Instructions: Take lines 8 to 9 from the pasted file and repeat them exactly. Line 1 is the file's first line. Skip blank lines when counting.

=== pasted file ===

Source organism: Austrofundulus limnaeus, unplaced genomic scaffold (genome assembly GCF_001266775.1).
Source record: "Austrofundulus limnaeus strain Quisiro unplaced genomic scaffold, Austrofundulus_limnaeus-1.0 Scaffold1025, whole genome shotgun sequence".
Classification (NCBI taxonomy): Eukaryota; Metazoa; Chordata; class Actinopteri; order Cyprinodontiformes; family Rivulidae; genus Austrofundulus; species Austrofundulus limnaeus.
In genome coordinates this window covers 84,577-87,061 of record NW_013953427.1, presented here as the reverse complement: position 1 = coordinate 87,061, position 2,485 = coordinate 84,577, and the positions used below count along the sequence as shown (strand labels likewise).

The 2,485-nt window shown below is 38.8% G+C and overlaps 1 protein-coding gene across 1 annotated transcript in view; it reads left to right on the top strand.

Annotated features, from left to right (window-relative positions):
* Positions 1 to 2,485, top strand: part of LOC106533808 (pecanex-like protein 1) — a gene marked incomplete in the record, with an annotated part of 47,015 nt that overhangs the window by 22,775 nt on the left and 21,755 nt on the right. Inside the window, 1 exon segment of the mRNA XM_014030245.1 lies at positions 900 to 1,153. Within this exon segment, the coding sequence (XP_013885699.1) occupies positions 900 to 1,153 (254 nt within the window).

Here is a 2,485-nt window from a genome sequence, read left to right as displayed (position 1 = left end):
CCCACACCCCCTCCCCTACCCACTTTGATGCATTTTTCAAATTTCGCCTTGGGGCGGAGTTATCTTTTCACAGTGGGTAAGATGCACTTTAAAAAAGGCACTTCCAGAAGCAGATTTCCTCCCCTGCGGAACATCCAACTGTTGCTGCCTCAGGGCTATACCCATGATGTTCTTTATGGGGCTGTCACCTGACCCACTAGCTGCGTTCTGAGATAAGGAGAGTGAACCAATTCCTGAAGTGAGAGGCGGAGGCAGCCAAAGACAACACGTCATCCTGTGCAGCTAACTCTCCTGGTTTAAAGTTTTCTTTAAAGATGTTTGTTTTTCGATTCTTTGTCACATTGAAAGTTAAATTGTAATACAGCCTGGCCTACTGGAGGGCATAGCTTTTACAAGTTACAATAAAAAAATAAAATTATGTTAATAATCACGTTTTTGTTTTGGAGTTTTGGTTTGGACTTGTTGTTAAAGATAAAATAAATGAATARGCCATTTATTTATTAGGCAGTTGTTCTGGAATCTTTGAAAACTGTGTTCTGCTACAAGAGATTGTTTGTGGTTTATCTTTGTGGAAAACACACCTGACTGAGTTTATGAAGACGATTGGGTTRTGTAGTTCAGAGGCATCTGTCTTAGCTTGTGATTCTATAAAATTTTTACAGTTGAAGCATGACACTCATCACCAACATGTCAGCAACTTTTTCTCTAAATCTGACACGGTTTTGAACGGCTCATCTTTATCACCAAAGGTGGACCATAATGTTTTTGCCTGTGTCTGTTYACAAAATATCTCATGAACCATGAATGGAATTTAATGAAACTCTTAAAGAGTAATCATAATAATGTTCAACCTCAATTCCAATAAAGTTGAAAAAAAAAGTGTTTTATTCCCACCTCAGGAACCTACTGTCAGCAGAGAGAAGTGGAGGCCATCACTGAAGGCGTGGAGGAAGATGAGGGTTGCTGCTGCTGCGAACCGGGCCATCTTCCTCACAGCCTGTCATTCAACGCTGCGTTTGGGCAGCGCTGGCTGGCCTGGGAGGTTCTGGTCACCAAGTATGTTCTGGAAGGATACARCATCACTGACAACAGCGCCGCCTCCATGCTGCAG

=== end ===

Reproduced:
Here is a 2,485-nt window from a genome sequence, read left to right as displayed (position 1 = left end):
CCCACACCCCCTCCCCTACCCACTTTGATGCATTTTTCAAATTTCGCCTTGGGGCGGAGTTATCTTTTCACAGTGGGTAAGATGCACTTTAAAAAAGGCACTTCCAGAAGCAGATTTCCTCCCCTGCGGAACATCCAACTGTTGCTGCCTCAGGGCTATACCCATGATGTTCTTTATGGGGCTGTCACCTGACCCACTAGCTGCGTTCTGAGATAAGGAGAGTGAACCAATTCCTGAAGTGAGAGGCGGAGGCAGCCAAAGACAACACGTCATCCTGTGCAGCTAACTCTCCTGGTTTAAAGTTTTCTTTAAAGATGTTTGTTTTTCGATTCTTTGTCACATTGAAAGTTAAATTGTAATACAGCCTGGCCTACTGGAGGGCATAGCTTTTACAAGTTACAATAAAAAAATAAAATTATGTTAATAATCACGTTTTTGTTTTGGAGTTTTGGTTTGGACTTGTTGTTAAAGATAAAATAAATGAATARGCCATTTATTTATTAGGCAGTTGTTCTGGAATCTTTGAAAACTGTGTTCTGCTACAAGAGATTGTTTGTGGTTTATCTTTGTGGAAAACACACCTGACTGAGTTTATGAAGACGATTGGGTTRTGTAGTTCAGAGGCATCTGTCTTAGCTTGTGATTCTATAAAATTTTTACAGTTGAAGCATGACACTCATCACCAACATGTCAGCAACTTTTTCTCTAAATCTGACACGGTTTTGAACGGCTCATCTTTATCACCAAAGGTGGACCATAATGTTTTTGCCTGTGTCTGTTYACAAAATATCTCATGAACCATGAATGGAATTTAATGAAACTCTTAAAGAGTAATCATAATAATGTTCAACCTCAATTCCAATAAAGTTGAAAAAAAAAGTGTTTTATTCCCACCTCAGGAACCTACTGTCAGCAGAGAGAAGTGGAGGCCATCACTGAAGGCGTGGAGGAAGATGAGGGTTGCTGCTGCTGCGAACCGGGCCATCTTCCTCACAGCCTGTCATTCAACGCTGCGTTTGGGCAGCGCTGGCTGGCCTGGGAGGTTCTGGTCACCAAGTATGTTCTGGAAGGATACARCATCACTGACAACAGCGCCGCCTCCATGCTGCAG